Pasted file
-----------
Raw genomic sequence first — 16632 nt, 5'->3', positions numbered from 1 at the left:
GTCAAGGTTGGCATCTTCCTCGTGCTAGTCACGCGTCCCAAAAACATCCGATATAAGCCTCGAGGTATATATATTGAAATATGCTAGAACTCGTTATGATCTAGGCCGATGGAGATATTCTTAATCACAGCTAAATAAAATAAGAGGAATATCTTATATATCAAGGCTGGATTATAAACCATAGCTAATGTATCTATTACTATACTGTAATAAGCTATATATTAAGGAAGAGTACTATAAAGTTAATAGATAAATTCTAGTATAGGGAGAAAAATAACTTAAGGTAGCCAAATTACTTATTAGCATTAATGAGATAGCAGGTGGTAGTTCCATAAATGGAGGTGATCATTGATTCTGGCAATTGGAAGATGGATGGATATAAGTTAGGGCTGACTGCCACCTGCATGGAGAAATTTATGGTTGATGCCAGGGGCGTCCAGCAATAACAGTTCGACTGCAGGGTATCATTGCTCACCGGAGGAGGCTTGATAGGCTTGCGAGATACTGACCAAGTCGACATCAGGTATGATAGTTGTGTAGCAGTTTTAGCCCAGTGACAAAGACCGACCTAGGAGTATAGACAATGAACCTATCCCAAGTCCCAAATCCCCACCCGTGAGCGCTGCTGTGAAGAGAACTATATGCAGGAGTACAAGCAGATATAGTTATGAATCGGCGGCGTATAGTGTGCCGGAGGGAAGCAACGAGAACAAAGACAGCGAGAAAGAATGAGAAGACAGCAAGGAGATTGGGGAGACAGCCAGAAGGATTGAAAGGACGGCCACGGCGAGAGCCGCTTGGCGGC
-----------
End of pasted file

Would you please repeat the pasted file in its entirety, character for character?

Raw genomic sequence first — 16632 nt, 5'->3', positions numbered from 1 at the left:
GTCAAGGTTGGCATCTTCCTCGTGCTAGTCACGCGTCCCAAAAACATCCGATATAAGCCTCGAGGTATATATATTGAAATATGCTAGAACTCGTTATGATCTAGGCCGATGGAGATATTCTTAATCACAGCTAAATAAAATAAGAGGAATATCTTATATATCAAGGCTGGATTATAAACCATAGCTAATGTATCTATTACTATACTGTAATAAGCTATATATTAAGGAAGAGTACTATAAAGTTAATAGATAAATTCTAGTATAGGGAGAAAAATAACTTAAGGTAGCCAAATTACTTATTAGCATTAATGAGATAGCAGGTGGTAGTTCCATAAATGGAGGTGATCATTGATTCTGGCAATTGGAAGATGGATGGATATAAGTTAGGGCTGACTGCCACCTGCATGGAGAAATTTATGGTTGATGCCAGGGGCGTCCAGCAATAACAGTTCGACTGCAGGGTATCATTGCTCACCGGAGGAGGCTTGATAGGCTTGCGAGATACTGACCAAGTCGACATCAGGTATGATAGTTGTGTAGCAGTTTTAGCCCAGTGACAAAGACCGACCTAGGAGTATAGACAATGAACCTATCCCAAGTCCCAAATCCCCACCCGTGAGCGCTGCTGTGAAGAGAACTATATGCAGGAGTACAAGCAGATATAGTTATGAATCGGCGGCGTATAGTGTGCCGGAGGGAAGCAACGAGAACAAAGACAGCGAGAAAGAATGAGAAGACAGCAAGGAGATTGGGGAGACAGCCAGAAGGATTGAAAGGACGGCCACGGCGAGAGCCGCTTGGCGGC